US president Donald Trump said on Thursday he will meet North Korean leader Kim Jong-un on June 12th in Singapore.
“The highly anticipated meeting between Kim Jong Un and myself will take place in Singapore on June 12th. We will both try to make it a very special moment for World Peace!” Mr Trump said on Twitter.
Singapore had emerged as the likely venue for the summit between Mr Trump and Mr Kim , after the US president ruled out the Panmunjom peace village at the demilitarised zone (DMZ) in South Korea.
North Korea has cleared a major obstacle to the meeting and set a positive tone with the release of three American prisoners, who arrived back in the US on Thursday morning.
The venue and timing of the summit has been the subject of much speculation. Mr Trump had mentioned the DMZ and also the island state of Singapore in previous days. It is expected to take place later this month or in early June.
Speaking to reporters in Washington, Mr Trump was asked when the summit would be announced and he replied: “We’re going to announce that in three days... within three days... we’re just working arrangements,” he said. Asked if it would be the DMZ, he replied: “It will not be there, no.”
Panmunjom hosted the historic summit last month between Mr Kim and the South Korean president Moon Jae-in.
Singapore has the advantage of having a number of venues that can be used to host a major summit, with the required security facilities, as well as capacity to host hundreds of visiting media.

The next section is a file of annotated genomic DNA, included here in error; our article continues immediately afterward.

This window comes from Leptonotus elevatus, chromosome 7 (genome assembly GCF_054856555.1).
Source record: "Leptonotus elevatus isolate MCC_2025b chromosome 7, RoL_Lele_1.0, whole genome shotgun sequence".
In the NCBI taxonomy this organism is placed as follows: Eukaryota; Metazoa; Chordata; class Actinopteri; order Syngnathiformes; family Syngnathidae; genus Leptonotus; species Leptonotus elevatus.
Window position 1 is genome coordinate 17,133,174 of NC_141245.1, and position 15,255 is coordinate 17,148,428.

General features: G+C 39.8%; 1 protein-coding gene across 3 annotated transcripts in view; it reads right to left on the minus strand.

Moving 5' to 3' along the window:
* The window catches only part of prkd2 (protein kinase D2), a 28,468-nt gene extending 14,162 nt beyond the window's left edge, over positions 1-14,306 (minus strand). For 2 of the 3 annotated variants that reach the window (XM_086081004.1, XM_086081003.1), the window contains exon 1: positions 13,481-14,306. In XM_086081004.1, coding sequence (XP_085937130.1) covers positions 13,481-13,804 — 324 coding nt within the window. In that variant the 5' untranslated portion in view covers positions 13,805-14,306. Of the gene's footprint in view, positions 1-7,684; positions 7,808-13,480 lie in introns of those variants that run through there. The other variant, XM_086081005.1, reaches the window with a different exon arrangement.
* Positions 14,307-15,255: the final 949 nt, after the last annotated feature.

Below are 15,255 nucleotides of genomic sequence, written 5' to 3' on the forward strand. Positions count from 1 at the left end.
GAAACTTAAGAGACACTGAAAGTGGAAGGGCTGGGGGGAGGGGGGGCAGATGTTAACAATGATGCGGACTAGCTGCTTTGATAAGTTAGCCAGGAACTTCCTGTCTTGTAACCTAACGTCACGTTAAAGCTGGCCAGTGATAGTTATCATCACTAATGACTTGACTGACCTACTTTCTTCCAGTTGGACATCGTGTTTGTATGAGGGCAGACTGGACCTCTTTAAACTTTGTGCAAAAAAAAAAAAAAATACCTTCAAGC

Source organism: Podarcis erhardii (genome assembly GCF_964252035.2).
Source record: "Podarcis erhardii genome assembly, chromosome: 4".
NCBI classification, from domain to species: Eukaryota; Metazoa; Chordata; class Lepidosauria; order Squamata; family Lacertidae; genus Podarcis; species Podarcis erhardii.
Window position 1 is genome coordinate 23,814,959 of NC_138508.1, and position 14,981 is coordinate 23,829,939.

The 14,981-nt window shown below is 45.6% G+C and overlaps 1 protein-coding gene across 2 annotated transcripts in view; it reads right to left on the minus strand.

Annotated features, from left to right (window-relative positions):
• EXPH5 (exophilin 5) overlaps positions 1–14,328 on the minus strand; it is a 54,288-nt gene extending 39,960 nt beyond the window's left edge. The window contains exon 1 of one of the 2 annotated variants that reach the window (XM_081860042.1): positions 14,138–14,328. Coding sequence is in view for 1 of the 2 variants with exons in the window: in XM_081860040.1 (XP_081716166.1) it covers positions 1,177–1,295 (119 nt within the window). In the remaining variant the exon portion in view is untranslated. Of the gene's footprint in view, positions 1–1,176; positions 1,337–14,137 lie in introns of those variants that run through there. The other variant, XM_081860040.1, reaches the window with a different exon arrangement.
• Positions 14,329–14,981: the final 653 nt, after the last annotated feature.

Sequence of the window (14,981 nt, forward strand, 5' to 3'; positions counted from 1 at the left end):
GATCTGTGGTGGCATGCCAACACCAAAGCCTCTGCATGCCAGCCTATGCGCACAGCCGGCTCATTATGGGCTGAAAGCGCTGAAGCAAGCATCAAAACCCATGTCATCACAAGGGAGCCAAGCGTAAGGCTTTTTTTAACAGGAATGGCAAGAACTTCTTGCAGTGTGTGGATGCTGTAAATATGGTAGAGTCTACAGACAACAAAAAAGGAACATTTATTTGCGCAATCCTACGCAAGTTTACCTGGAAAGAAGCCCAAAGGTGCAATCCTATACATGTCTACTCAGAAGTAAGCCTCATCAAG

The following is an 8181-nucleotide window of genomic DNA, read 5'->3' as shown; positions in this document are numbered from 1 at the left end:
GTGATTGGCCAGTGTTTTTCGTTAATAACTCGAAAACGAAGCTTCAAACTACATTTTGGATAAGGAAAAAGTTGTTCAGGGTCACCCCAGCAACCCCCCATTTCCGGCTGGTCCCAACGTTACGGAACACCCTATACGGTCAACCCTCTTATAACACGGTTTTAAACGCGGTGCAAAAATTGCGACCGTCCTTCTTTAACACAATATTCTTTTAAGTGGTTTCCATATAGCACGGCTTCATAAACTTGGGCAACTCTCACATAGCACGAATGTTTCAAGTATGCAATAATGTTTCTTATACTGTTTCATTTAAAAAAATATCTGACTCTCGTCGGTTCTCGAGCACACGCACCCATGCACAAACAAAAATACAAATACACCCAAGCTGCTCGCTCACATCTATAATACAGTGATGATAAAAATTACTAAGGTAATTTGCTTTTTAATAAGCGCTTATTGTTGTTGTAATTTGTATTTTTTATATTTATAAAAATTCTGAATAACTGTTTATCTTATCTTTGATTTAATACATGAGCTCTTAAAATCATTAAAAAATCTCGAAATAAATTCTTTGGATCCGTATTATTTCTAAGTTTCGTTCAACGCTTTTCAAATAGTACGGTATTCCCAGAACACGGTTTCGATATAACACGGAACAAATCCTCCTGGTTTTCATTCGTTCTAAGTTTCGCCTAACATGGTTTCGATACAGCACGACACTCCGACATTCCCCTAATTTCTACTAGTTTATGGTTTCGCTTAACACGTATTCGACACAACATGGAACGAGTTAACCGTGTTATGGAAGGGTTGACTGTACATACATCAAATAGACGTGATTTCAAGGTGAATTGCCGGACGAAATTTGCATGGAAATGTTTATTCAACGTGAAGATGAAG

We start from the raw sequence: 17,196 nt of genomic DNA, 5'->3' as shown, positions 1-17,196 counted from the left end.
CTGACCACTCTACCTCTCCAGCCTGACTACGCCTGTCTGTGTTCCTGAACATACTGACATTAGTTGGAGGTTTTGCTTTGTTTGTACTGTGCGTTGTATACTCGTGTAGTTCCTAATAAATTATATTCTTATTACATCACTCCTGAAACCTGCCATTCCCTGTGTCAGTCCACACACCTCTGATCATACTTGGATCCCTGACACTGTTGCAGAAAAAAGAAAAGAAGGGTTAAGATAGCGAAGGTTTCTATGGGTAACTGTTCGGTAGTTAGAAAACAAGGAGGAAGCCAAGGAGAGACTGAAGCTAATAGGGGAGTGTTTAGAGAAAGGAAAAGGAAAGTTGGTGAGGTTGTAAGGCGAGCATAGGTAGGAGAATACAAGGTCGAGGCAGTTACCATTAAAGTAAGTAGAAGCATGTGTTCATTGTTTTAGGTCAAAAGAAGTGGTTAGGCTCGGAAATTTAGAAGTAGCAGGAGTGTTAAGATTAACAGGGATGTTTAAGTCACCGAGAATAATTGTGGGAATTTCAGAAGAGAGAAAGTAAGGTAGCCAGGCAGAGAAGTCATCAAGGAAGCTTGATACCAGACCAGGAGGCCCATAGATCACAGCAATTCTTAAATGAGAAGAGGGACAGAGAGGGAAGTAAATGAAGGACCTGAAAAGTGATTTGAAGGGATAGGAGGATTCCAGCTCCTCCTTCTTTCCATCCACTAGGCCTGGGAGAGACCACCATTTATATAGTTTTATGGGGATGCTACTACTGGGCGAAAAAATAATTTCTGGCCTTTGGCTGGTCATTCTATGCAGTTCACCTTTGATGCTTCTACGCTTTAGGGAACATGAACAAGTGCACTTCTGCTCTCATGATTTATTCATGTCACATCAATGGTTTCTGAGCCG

It also has security links to the US, and has a North Korean embassy. Singapore also keeps a tight grip on media, which will appeal to both leaders.
In 2015, China's president Xi Jinping chose Singapore for his historic meeting with then-Taiwan president Ma Ying-jeou.
One of the possible venues is the Marina Bay Sands, a large hotel, casino and convention centre that is owned by Las Vegas Sands Corp. Its owner, Sheldon Adelson, is a supporter of Mr Trump.
After the two Koreas agreed last month to work towards denuclearisation of the peninsula and negotiate an end to the Korean War, which ended in 1953 with an armistice but not an official peace treaty, the North Koreans agreed to suspend missile tests and close an atomic weapons test site.
US secretary of state Mike Pompeo has visited Pyongyang twice and North Korean state media gave extensive coverage of his discussions there, showing him shaking hands with Mr Kim. Coverage included a front page report in the official newspaper, Rodong Sinmun.
Mr Pompeo is due to meet South Korea’s foreign minister Kang Kyung-wha on Friday to prepare for the summit. – Additional reporting, Reuters